IV. THE TERRIBLE WARNING IN THE MATTER OF BLASPHEMY , VIZ . THAT " AGAINST THE HOLY GHOST ," NOW PRONOUNCED BY CHRIST . The language of Christ on this subject offers itself for the simplest acceptance, and humble and awed faith of all. Notwithstanding its brevity, its exceedingly simple diction, and the apparently designed wording of it, so that it shall not fail to reach its aim, it remains, after all the centuries, a passage that finds no absolutely satisfactory exposition, and that can command not one really just parallel by aid of which to determine and define it. To generalize upon it is easy, and to say continuous resistance of the Holy Spirit is likely, only too likely, to lead to final resistance of him, and that to the fatal doom here pronounced, is safe enough, and at the same time safely far enough from the exactness of the language and the point of its warning, here found. The apostle warns not to "quench" the Holy Spirit of God, after warning not to "grieve" him. But at what point long and repeated grieving may avail to quench we cannot fix, nor, if we could, would this enable us any more certainly to decipher what is here written, not of some prolonged rebellion against the Holy Spirit, but apparently of some such state of heart as may in a moment precipitate the unforgivable sin. We believe that it must be a "mercifiul and wise obscurity" that lies upon this passage; none the less solemn, but perhaps more so; none the less useful, but perhaps more so. The comment of St. Mark ( Mark 3:30 ), "Because they said, He hath an unclean spirit," seems to bring us nearest of all to the exact description of the sin, already adjudicated on by Christ, both for the time before the full gospel day, and thence to the end. And we believe that the dread testimony and warning goes to this—that there is a blasphemy of the tongue against the Holy Ghost, which speaks a blasphemy of the heart against him, such and of such sort, that though not to be pronounced upon (while wheat and tares grow together), the all-seeing One knows, and declares of it, that it cannot know the grace of repentance, and cannot have the infinite boon of forgiveness extended to it.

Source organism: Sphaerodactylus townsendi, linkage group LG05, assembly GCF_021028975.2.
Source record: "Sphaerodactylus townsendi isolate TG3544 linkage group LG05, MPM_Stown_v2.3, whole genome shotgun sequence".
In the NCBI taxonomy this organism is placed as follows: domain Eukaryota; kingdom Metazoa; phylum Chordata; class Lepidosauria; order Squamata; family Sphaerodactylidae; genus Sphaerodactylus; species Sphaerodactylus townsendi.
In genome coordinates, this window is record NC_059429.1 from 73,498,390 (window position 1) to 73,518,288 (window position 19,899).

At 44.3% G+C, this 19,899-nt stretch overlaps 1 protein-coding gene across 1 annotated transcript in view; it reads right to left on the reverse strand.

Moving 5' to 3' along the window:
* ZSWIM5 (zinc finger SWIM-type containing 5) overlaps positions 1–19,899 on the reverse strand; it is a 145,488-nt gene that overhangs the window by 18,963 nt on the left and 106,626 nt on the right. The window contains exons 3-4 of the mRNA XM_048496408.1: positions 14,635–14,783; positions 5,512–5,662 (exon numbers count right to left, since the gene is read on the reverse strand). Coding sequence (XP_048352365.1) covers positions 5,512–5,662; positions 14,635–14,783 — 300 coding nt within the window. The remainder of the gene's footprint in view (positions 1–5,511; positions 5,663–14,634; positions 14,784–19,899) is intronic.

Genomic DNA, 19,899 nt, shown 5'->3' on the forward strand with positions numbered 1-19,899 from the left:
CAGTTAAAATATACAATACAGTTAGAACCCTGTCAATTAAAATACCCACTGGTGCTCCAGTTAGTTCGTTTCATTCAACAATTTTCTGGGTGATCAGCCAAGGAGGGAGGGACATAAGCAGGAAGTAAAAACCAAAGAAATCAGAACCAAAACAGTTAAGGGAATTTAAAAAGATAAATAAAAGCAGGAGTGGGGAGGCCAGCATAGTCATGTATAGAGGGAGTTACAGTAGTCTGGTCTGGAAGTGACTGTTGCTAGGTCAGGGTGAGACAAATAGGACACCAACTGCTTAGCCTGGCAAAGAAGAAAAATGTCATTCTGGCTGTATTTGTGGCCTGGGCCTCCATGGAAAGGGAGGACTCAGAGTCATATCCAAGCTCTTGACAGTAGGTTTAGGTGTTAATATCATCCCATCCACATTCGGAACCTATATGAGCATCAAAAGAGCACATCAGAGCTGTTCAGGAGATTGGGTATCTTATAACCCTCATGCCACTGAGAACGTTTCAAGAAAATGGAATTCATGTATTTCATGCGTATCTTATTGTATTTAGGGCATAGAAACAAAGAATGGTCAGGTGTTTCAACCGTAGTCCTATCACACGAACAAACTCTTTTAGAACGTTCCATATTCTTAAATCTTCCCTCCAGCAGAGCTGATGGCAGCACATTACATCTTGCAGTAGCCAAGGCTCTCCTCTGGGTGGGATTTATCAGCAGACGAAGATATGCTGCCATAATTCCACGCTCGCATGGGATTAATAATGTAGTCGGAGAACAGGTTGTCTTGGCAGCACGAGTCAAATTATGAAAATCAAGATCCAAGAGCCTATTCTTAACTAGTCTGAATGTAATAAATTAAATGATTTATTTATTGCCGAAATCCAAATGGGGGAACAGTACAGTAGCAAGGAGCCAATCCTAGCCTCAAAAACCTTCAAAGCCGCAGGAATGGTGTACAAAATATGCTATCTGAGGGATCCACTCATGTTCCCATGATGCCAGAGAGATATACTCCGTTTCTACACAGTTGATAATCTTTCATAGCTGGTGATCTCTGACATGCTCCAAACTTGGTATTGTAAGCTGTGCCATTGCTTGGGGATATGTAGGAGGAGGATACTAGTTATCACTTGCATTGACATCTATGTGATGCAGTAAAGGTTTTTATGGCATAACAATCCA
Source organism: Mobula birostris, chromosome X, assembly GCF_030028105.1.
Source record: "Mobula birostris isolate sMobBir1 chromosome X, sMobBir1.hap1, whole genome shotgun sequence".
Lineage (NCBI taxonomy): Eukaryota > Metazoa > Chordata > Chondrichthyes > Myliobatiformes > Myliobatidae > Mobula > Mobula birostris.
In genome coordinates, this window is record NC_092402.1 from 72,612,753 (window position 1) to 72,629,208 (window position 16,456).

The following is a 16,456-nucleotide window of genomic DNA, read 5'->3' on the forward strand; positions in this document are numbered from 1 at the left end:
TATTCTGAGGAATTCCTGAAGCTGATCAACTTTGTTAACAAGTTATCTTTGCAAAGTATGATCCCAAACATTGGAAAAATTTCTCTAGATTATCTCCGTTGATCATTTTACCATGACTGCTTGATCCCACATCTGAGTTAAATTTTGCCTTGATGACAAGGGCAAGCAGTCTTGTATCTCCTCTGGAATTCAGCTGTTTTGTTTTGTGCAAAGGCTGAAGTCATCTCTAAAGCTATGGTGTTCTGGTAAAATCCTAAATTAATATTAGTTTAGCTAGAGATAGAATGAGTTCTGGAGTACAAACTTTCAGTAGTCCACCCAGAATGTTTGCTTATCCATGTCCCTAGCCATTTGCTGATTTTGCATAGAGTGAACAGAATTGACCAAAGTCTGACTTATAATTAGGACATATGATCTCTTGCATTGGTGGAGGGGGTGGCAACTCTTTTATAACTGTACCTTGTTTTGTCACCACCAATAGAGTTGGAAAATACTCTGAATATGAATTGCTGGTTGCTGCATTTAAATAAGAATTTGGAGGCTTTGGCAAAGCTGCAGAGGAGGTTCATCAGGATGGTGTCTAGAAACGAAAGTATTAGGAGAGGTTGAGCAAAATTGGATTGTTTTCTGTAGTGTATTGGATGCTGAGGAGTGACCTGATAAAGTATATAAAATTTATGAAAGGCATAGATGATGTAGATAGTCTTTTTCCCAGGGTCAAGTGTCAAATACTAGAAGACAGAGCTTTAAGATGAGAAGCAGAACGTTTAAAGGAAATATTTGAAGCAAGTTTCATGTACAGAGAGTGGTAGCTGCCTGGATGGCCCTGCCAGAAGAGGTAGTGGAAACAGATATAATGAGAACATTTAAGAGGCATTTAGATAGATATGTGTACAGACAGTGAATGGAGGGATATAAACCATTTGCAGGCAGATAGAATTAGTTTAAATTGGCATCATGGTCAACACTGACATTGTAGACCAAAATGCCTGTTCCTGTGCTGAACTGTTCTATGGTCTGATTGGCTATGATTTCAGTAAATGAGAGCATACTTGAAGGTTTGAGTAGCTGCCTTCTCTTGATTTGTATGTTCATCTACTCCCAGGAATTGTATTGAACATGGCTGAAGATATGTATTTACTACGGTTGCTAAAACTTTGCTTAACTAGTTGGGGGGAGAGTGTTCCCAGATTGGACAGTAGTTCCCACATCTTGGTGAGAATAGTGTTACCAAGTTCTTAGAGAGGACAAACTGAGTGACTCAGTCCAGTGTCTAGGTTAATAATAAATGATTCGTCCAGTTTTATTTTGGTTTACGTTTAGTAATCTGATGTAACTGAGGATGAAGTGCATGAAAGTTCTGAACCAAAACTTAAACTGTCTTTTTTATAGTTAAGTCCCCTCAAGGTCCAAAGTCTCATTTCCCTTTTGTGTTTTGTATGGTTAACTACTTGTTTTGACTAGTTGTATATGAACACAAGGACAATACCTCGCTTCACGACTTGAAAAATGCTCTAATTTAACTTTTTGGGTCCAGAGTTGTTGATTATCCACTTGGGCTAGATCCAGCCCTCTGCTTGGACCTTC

V. CHRIST 'S EMPHATIC DENIAL OF ANY FORM OF CONVENTIONAL AND ARTIFICIAL DISTINCTION BETWEEN THE HEART AND INNER QUALITY AND INGRAVEN CHARACTER OF MEN , AND THEIR WORDS AND ACTIONS . It is as true of the highest as of the lowest; and it is also as true of them both, and of all others whomsoever, as of the tree and its fruit. So literally and precisely true is this, that though it were possible that a "word," for instance, were so "idle," so light, so useless, so inactive, devoid of energy, inoperative, that it inferred no danger to any one in all the world outside, it should not the less be true that it inferred danger to the speaker of it. What witness must it needs bear about him , and against him! These concluding verses are, without mistake, a summing up of most practical and forcible application to the "generation of vipers" in the first instance, and also a reminder of widespread and deeply significant importance to all of us.—B.